Any thoughts on what we should be doing to stop the insanity? Better yet, anybody want a free, 5-year-old 1TG hard drive with all its cables? Or a free Nikon D70 with two lenses?
[Sorry for the off-topic rant, but it has been all I have been thinking about for days now.]
Your electronic consumption looks moderate given your occupations.
Just donate or recycle the stuff you don’t need and get on with living.
You are doing fine.
Thanks Molly. As I said I tend to stress about strange things. We are recycling most of the stuff, but what I think we could be doing better is making better decisions when considering another IT purchase. Do I really need an iPadMini? A new electronic notebook pen? Electronic Dictionary? Am I putting too much of a demand on of my current computer to warrant replacing it?
I think we are better than most, but I also think we (JF and I) tend to take the easy road when we buy IT products. I guess I think we should be more mindful of our weaknesses.
And perhaps I should be taking my Tylenol. Apparently it helps with existential crises and anxiety attacks:
We just went through this – so I can very much relate! I’m afraid I have more empathy than answers. Though I did make good use of Freecycle (http://www.freecycle.org) and found takers for some surprisingly old tech! (Pentium III server, for example!)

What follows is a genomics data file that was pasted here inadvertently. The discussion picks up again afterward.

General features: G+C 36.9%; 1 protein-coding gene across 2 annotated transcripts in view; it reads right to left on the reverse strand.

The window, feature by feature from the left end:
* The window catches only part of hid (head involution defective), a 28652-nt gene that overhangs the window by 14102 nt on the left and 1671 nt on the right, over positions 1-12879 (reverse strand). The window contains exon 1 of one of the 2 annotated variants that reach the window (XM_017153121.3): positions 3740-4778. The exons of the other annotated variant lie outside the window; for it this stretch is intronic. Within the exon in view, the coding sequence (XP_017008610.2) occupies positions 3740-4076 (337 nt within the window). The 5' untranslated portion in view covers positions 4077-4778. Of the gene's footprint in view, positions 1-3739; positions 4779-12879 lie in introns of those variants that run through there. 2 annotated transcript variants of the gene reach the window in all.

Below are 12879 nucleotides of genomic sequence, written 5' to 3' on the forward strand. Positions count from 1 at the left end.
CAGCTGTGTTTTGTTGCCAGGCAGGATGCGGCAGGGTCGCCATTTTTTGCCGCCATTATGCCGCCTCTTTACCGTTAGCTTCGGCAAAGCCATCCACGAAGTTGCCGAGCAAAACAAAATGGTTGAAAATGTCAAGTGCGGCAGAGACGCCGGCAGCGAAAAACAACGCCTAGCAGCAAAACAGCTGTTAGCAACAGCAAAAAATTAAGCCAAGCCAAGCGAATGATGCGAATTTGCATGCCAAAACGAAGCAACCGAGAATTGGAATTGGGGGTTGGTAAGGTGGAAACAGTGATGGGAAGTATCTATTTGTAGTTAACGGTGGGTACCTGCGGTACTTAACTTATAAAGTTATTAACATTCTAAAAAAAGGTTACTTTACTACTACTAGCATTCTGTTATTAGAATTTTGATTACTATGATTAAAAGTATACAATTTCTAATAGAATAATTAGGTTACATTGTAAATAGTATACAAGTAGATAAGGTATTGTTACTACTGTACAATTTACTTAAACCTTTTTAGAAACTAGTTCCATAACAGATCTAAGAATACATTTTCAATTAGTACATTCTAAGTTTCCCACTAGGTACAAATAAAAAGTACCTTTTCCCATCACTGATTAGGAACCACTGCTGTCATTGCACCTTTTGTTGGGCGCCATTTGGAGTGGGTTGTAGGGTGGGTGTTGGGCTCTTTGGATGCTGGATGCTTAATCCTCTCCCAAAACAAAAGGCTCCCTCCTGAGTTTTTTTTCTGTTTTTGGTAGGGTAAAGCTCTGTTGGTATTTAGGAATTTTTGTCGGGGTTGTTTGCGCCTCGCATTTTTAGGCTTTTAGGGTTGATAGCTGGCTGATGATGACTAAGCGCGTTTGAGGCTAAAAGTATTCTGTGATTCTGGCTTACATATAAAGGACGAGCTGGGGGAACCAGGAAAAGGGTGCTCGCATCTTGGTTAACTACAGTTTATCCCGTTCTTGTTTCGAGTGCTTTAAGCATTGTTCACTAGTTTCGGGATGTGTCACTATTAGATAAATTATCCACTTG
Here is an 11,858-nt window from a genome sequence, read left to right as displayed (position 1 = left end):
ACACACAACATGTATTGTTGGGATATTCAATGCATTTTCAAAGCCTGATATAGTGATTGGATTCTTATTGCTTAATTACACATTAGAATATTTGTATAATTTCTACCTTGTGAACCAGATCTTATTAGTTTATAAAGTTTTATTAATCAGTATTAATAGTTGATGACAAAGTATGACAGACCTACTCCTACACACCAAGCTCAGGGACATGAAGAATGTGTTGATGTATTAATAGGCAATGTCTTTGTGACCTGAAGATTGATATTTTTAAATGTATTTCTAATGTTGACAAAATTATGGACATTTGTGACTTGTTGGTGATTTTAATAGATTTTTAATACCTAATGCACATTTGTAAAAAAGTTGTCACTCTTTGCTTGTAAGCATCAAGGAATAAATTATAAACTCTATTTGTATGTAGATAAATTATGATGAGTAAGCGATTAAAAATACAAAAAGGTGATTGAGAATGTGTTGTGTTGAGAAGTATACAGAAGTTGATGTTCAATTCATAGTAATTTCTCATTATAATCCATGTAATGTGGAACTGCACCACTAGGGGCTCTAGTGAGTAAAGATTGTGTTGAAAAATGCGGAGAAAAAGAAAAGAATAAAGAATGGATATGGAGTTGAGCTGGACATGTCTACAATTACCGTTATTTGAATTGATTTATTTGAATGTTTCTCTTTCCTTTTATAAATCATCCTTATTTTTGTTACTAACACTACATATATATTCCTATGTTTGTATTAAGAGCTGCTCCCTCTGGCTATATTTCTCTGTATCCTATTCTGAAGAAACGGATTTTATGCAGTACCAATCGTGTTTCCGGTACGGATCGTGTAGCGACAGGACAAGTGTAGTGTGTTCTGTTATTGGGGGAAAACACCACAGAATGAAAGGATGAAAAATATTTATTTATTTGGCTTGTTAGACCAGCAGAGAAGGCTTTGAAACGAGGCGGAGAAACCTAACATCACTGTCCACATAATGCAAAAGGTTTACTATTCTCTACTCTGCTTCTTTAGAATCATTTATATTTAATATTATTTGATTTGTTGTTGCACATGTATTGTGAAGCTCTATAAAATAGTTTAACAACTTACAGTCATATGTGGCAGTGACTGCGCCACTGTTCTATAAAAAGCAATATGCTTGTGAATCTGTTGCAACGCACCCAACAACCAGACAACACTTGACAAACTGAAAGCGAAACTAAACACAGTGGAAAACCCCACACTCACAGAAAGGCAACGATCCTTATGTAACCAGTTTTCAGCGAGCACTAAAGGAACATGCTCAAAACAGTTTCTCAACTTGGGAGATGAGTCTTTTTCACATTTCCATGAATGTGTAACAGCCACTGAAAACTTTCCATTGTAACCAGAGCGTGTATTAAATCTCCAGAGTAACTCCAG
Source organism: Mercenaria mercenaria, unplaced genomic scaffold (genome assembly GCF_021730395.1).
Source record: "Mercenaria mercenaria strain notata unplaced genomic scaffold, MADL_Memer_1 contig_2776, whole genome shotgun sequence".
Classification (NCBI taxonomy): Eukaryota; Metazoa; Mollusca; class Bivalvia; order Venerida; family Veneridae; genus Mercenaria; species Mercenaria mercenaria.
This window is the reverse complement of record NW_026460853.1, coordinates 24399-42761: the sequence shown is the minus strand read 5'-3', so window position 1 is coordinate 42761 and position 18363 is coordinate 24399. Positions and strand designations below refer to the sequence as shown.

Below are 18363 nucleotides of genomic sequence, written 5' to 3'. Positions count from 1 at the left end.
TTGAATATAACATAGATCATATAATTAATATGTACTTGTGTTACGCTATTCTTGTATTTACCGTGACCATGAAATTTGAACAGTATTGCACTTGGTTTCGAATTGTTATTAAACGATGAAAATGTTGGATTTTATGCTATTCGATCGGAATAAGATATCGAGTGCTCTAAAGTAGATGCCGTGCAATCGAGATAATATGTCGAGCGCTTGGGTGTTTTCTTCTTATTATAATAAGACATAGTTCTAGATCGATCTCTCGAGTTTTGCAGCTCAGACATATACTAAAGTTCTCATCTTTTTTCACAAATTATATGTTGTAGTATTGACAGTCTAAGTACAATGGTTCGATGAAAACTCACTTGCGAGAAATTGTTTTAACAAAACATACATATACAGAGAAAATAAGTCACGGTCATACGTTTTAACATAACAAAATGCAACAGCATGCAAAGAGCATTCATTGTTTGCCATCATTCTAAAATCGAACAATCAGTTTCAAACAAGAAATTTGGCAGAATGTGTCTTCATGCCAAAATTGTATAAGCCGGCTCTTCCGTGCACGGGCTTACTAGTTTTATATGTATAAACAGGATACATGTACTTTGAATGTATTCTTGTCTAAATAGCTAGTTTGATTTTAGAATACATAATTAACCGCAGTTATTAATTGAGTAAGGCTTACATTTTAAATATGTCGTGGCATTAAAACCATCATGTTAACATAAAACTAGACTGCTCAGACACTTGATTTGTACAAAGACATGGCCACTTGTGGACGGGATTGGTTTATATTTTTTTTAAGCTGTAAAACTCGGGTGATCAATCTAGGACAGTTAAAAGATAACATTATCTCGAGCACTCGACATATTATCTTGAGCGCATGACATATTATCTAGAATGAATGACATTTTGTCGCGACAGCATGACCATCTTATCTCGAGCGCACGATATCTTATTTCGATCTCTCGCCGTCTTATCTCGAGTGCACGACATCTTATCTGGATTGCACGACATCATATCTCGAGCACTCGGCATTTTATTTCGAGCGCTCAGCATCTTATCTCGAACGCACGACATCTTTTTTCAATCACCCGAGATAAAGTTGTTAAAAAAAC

I will look into Freecycle. My current option is to call 1-800-Got Junk. They have a green agenda and understand how to deal with e-waste. A Pentium III? Is there really any good use for that, even for a diehard robotic hobbyist?
Hi Bonnie Lee!
I sort of have an ongoing plan to get rid of everything I don’t need….I also have 2 old phones I don’t use anymore, cables, chargers etc. but I am gradually trying to sell most of it. I just think that if someone would look something up and be willing to pay for it then it would be the most sustainable way of getting rid of it as they would actually use it. (unfortunately charity shops don’t accept electric devices).
So maybe to try and keep it down once you move just make sure that you only acquire something new if you absolutely will use it and if you really need it. Or have a rule such as “if we get 1 new item, we recycle/sell/donate an old item”.
I have been tempted to buy another camera, such as a Nikon :P, but I have a smaller one that works so I haven’t bought another to avoid being wasteful…
Good luck with the move!!! :)
Haha! Your comment “there is a special place in hell” is very funny. I hope the move – and the separation from all the non-wanted stuff – went well. I have an attic to go through. Some of the tech-thingies that I still have up there may have made museum status by now. :)
Separation went well. You might want to take photos of your tech-things and offer them up on e-Bay. The original Apple 1 sold for $650,000 last week.
Whoa!! I have a friend in the computer business that used to use an IBM that took up his whole garage. He still has portions of it that he carries with him for nostalgia’s sake. A real dinosaur! (The machine, not my friend.)